Context and Objectives
Leaders were disappointed with the promotion rates of senior women, which lagged rates of their male counterparts. Many women were seen as having a lower profile than their male counterparts. They also had fewer advocates on average from outside the business.
Goldman Sachs in Australia is working to close this gap, through a formal sponsorship program for senior women. The firm has already experienced a successful rollout of the program in Asia.
Actions Taken
  • Executive Directors assigned two Managing Director sponsors
  • Sponsors required to provide coaching focusing on impact, profile and platform
  • Feedback sought from sponsors regarding candidates’ responsiveness to feedback and their suitability for promotion  
Lessons Learned
  • In the first year, Goldman Sachs in Asia promoted the highest percentage of women to Managing Director
  • Promotions continue to be strictly merit-based, but the program helps close the ‘profile’ gap between the functional contribution high potential women make and broader recognition and visibility in the organisation
  • Sponsorship programs provide leaders exposure to women that they might not have otherwise met and in some cases builds their own leadership skills

Exhibit 13: NAB Diversity and Inclusion Service Provider Principles

Summary of expectations for search and recruiting firms
Supporting NAB’s aspirations
Service providers will:
  • Be true partners in supporting NAB’s aspirations by
    • – Providing a written strategy to improve their own diversity in terms of gender, age, work flexibility, ethnicity, disability, sexual orientation, etc.
    • – Reporting on gender diversity in their own organisations across all levels and any targets in place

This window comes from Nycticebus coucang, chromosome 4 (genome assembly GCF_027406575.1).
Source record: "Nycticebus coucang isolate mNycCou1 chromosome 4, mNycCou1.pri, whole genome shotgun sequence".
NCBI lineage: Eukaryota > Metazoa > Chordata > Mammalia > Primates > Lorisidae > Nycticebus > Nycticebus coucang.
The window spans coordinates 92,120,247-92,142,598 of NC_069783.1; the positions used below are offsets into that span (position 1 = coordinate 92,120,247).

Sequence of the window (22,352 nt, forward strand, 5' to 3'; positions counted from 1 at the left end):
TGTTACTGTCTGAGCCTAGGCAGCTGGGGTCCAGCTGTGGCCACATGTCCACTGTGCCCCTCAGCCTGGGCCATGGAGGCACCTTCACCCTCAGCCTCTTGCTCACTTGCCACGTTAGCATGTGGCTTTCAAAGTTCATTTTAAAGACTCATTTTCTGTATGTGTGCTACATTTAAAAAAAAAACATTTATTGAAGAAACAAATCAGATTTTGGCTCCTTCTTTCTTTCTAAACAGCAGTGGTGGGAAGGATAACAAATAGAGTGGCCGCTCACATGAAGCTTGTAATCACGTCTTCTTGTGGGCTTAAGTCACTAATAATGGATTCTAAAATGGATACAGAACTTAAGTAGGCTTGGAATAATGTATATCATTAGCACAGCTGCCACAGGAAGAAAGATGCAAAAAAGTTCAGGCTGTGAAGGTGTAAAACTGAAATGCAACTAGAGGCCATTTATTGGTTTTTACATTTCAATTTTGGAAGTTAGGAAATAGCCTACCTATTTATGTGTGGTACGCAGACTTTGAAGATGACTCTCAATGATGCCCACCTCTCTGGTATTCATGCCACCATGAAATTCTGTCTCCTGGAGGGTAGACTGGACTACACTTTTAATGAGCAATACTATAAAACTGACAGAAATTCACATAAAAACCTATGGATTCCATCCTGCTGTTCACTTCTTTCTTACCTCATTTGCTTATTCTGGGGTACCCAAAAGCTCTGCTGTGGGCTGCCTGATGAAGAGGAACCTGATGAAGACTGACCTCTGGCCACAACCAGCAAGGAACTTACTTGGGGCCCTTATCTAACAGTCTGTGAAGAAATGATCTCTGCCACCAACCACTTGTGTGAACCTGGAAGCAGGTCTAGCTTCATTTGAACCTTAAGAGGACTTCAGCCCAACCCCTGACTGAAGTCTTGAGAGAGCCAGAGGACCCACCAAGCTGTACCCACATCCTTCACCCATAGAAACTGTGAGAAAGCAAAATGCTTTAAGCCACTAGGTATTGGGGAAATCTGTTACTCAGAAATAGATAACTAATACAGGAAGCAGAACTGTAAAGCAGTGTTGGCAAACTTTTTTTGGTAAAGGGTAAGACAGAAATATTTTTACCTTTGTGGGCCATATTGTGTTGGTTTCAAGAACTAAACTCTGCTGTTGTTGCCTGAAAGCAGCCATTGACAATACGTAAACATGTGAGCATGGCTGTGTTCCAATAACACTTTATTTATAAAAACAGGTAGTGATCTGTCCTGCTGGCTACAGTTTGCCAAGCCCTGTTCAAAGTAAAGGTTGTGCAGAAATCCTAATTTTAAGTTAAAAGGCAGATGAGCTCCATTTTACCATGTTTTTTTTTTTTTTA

• Providing evidence that they are able to support NAB’s diversity aspiration by utilising
    • – Inclusive language and imagery
    • – Channels that target diverse labour pools
    • – Validated short-listing processes that weed out biases
    • – Objective interview processes
  • Employ a robust approach to training recruitment consultants on diversity and inclusion, cultural awareness, non-English speaking background, bias in selection, EEO and anti-discrimination. This includes training provided to consultants on the service provider’s diversity policy, NAB’s Diversity and Inclusion Policy and unconscious bias
Metrics to track success
Service providers must also provide progress updates, including KPIs to NAB on a quarterly basis that cover:
  • Gender metrics for all roles (successfully filled or not) which include the gender ratio for each phase of the process including
    • – Initial pool of candidates
    • – Selected for Interview
    • – Shortlist provided to NAB
    • – Selected to interview by NAB
In addition, shortlists for senior management roles must include at least one woman of sufficient quality/suitability recommended for interview. If such a candidate is not presented, a written explanation is required each time

For example, McKinsey & Company interviews with over 100 remarkable women leaders globally found that for many female leaders there was a key individual who believed in them. This sponsor shaped their professional destiny by pushing them hard, opening the right doors, and giving them honest feedback when they were veering off track. These efforts went well beyond ordinary mentoring relationships—sponsors stuck their necks out, they looked for and created opportunities for these women because they wanted their protégées to succeed.

Many of us also believe that sponsorship is particularly important in the first 3-5 years of a woman’s career, not just when they are close to achieving a senior role. Sponsorship during these early years where expectations are being set—both the organisation’s and the woman’s—can make a difference in their early trajectory, and in the likelihood that they will strive for senior roles later on.